Saturday, 8 December 2018

ROVANIEMI | FINLAND: 10 THINGS I LEARNED IN FINLAND


1. Their melting horseshoe tradition: So, on our first night in Finland, we went on an excursion to hunt for the Northern lights a few hours away from the city. Around the camp fire, we were told about a Finish tradition where they melt a metal horse shoe on a spoon over the fire (they used lead up to this year). Then you must drop the melted horseshoe from the spoon into a bucket of water. Whatever shape is made in the water, is personal to the person who made it and is said to tell your future. 

If there are dusty, crumbling bits then it is said to mean that you will make good money. If there are sharp peaks, then you will make your important dreams in the year to come and if there's a smooth surface on it then you will be lucky in love. I got all three, not everyone did, but I was still thinking 'yeah, yeah, sure thing, this is just silly'. Then, they said we had to shine a light on our piece and the shadow will mean something to each person. Sure enough, mine was an opera mask (see Instagram). I burst into tears, because this actually means more than anything in the world to me. My late father was absolutely obsessed with Phantom of the Opera and it is something that we have shared many precious memories and messages over. So, I learned about the tradition and I learned that there could indeed be some truth in it after all! 

2. On our second night, we went Ice floating and I learned that ice floating is actually amazing. They put you in these baggy wet suits and you float around in an icy lake. The suits were originally designed as safety suits for sailors and are designed to keep you warm for at least twelve hours, so they literally prevent you from freezing to death. It doesn't mean your toes and fingers don't get freezing though, so don't expect complete cosiness! Floating along in the pitch black in a random lake in Finland was definitely a liberating feeling. I found peace in those moments and really just took a moment to enjoy the randomness and madness of what we were doing. I would 100% do ice floating again in a heartbreak and I recommend it if you haven't tried it yet!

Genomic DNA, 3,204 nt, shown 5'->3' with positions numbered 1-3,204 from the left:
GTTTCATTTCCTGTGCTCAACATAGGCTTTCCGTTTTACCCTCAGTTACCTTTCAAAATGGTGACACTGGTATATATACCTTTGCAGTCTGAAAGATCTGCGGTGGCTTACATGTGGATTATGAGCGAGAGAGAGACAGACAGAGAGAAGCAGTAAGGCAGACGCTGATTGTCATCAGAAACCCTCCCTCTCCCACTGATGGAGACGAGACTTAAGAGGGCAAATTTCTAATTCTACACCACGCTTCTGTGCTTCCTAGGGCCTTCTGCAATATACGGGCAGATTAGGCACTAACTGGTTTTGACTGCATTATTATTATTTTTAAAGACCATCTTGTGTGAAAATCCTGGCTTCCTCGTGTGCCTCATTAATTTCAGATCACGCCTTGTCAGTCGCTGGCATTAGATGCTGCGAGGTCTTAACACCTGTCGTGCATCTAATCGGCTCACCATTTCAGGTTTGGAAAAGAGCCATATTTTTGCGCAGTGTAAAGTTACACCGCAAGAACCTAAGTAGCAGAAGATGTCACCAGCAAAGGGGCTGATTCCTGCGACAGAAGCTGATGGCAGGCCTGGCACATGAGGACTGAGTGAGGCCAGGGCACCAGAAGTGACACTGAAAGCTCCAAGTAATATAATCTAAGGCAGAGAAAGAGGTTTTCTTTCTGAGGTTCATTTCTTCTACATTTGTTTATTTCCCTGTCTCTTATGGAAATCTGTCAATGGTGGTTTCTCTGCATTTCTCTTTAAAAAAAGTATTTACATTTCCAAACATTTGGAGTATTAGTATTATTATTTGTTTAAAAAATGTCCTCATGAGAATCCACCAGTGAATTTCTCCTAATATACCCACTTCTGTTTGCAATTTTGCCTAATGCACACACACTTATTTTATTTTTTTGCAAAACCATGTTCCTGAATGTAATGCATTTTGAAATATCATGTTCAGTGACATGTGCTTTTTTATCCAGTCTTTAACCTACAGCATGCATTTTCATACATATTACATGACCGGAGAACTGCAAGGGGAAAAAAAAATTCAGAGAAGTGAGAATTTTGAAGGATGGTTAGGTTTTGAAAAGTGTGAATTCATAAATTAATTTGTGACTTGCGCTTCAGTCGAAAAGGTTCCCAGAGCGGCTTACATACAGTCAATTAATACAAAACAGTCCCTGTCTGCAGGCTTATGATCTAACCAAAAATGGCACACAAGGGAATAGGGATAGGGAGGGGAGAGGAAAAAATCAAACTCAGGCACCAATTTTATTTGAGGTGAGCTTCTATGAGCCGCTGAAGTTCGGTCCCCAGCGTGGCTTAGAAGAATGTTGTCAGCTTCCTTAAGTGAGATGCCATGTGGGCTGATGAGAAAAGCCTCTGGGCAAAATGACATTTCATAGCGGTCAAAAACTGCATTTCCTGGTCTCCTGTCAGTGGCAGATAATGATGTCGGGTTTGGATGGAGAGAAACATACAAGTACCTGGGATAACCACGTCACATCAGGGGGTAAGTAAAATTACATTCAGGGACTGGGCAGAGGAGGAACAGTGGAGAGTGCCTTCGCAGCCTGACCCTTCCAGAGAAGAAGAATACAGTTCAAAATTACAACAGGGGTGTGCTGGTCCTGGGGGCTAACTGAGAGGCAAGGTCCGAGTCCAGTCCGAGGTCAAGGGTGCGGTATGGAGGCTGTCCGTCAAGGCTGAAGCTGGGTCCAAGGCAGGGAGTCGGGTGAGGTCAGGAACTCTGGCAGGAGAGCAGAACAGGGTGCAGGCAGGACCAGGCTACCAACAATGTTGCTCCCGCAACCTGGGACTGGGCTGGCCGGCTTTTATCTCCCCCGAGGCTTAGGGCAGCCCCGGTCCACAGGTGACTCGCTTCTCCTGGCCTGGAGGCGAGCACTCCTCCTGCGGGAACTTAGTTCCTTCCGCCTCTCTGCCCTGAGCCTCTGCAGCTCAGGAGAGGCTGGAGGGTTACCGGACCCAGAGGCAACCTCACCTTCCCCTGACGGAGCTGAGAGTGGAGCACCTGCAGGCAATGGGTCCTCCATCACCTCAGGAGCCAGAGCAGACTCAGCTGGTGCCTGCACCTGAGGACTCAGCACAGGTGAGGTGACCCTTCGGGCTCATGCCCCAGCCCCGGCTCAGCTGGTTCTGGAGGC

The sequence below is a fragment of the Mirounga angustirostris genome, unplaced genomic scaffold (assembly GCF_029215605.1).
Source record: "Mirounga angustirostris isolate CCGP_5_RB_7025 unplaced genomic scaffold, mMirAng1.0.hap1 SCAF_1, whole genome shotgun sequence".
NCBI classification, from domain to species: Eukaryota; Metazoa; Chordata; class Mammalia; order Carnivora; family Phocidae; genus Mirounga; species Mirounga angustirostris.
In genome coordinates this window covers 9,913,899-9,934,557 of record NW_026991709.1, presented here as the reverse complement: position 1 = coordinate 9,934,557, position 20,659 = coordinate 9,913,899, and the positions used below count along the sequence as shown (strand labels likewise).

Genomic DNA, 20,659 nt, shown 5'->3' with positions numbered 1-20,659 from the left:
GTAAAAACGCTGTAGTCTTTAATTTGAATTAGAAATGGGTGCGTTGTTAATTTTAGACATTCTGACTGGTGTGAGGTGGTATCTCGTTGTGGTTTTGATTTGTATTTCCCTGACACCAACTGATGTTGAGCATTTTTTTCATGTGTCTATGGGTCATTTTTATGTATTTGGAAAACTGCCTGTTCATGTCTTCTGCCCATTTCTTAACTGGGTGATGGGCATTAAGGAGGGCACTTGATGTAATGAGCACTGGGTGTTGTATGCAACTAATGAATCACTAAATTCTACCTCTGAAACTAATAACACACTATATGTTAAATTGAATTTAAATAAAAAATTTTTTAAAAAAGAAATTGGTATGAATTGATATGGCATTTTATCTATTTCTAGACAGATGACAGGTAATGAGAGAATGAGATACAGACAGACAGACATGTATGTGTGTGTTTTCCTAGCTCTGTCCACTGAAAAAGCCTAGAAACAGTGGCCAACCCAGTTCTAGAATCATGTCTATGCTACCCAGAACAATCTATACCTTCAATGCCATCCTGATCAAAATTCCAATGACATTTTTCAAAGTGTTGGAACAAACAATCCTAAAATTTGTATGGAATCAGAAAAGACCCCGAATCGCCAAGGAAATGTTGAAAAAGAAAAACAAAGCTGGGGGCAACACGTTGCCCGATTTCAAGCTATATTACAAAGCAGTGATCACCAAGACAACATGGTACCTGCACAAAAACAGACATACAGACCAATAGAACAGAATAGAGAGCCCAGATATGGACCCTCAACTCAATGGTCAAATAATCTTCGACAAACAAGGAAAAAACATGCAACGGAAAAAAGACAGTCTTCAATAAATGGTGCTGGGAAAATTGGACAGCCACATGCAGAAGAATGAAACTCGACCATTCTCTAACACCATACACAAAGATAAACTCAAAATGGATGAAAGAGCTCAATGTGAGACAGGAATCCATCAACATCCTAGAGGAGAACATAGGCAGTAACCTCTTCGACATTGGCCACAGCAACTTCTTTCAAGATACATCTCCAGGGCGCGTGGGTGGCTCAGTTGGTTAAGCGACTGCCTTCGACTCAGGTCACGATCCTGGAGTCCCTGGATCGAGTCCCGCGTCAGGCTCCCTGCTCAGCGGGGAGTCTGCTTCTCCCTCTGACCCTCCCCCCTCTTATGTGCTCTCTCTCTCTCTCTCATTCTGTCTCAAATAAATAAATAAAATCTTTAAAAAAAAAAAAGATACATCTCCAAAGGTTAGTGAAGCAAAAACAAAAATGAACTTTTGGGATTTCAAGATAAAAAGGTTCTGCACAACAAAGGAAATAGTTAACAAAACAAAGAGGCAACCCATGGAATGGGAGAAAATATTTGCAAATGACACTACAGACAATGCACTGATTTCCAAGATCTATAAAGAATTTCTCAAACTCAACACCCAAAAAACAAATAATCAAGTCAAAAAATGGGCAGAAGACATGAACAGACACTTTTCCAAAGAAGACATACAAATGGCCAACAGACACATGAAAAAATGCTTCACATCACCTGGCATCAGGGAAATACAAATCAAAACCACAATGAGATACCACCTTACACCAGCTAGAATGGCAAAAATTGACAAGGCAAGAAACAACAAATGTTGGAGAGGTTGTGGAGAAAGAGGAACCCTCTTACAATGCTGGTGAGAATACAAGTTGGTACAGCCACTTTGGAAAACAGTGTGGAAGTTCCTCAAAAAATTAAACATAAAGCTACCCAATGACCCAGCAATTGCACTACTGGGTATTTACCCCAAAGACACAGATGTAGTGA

3. Did you know that Firefox - as in the internet browser - was named after the Northern lights? - Well you do now. It was founded in Finland and they called it Firefox because, throughout history in Finland, women have worn Fox's fur scarves and clothes to keep warm, and apparently whenever the Northern lights would show, the fur would go static. Apparently, people said the Northern lights looked like a fox's tail across the sky, a fire one at that, and thought that the angry fire fox had returned to take back it's fur...

4. Another valid life lesson I learned in Finland was that meeting Santa Claus as an adult is awkward AF. Honestly, it was the weirdest moment of my life to date. Apparently, when I was younger I hated Santa and refused to go and see him. Whenever I was dragged along, I would just cry until we had to leave. So, maybe I just took some old feelings from my childhood with me, but seriously, it was just strange. We had to take a picture with him, and he put his hand on my shoulder and even though I am a twenty-seven year old woman, I still had the passing thought of 'per-vert' (Vicky Pollard voice). He then tried to make conversation with us about what we wanted for Christmas - to which I should have answered 'nothing because I'm not a consumerist freak who buys into this bullshit', but I instead said 'A nice Christmas for my Nieces & Nephews' - which is actually the truth. However, my heart felt response made me cringe even more, because I was talking to Santa and saying it like he would be able to sort it? Then he took that as an opportunity to tell me what biscuits to buy and leave out for him? Okay then Santa. Yeah, unless you're five or you have a child to bring along - don't visit Santa.